A lot of my students ask me about the use of infinitives (verbs that come after the word “to”) versus the use of gerunds (verbs ending in “-ing”).
For instance, a student recently asked me what the difference was between the sentences “I like to swim” and “I like swimming.” There is indeed a difference between those two sentences and other similar pairs of sentences. In this post, we’ll look at the kinds of sentences that use gerunds and infinitives. Then we’ll look at the rules for using gerunds and infinitives in these sentences.
Sentences that Describe an Action
In many English sentences, a main verb is used to describe an action. Take the sentence “I like swimming,” which I mentioned in the first paragraph of this post. “Like” is the main verb, because it immediately follows the subject of the sentence “I.” “Swimming” is a verb too, but it’s not the main verb. It’s the action being described. In other words, “I like swimming” uses the verb “swimming” to describe an action that is “liked.” “I like to swim” also uses the main verb “like” to describe the action of swimming, but uses an infinitive instead of a gerund. So what’s the difference? Look at rules 1 through 3 below to find out.
Rules for Using Gerunds and Infinitives to Describe an Action
Rule 1) Use a gerund when the action that is being described takes place before the main verb.
She remembers eating ice cream yesterday.
Explanation: The main verb here is remember, because it is what she (the subject) is doing. The action being described by the main verb is eating. The action of eating happens before she can remember. Eating must happen first, because you have to do something before you can remember doing it.)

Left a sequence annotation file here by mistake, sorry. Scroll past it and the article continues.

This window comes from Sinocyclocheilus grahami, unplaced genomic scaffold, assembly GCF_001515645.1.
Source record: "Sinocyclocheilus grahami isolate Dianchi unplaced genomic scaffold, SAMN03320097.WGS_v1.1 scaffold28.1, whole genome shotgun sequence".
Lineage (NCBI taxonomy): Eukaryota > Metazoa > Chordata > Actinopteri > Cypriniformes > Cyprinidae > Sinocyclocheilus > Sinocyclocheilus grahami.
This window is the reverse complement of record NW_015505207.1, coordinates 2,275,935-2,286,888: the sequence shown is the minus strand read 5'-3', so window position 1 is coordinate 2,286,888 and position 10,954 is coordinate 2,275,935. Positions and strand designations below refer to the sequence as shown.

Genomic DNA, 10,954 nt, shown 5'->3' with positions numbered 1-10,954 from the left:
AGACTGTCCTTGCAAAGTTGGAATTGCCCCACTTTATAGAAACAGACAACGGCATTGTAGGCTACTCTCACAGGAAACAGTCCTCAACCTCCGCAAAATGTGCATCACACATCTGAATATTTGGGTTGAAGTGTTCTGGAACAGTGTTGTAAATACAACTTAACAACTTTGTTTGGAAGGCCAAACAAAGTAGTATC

Rule 2) Use a gerund when the action that is being described takes place at the same time as the main verb.
She enjoyed eating ice cream yesterday.
Explanation: The main verb here is enjoyed. Again, it’s the main verb because it is what she, the subject, is doing in the sentence. This time, however, the main verb was done at the same time as eating ice cream, the action being described.
This makes sense. You enjoy doing something when you do it, not before or after you do it. You can’t enjoy eating ice cream if you haven’t eaten it yet, and you can’t enjoy ice cream if it has already been eaten.
Rule 3) Use an infinitive when the action being described happens after the main verb.
Example: She likes to eat ice cream, so she’ll come to the ice cream shop with us.
Explanation: In the first clause in this sentence, likes is the main verb, while to eat is the action being described. Note that the second tense uses will come, a future tense verb, to describe a future trip to the ice cream shop. But she likes eating ice cream right now (and probably always likes eating ice cream, since the sentence is describing a preference).
In short, the main verb likes is happening in the present, but the described action to eat will happen in the future, after the main verb. Specifically, it will happen during a future trip to an ice cream shop.
Hopefully this helps you understand gerunds and infinitives a little better. Let me give a few more examples. Suppose you like watching movies. You would say “I like watching movies” if you are watching movies right now, or if you are fondly remembering movies you have enjoyed watching in the past.
If instead you want to imply that you are looking forward to watching movies in the future, you can say “I like to watch movies.” However, saying “I like to watch movies right now,” or “I like to watch movies last week” is incorrect grammar, and would not make sense to a native English speaker.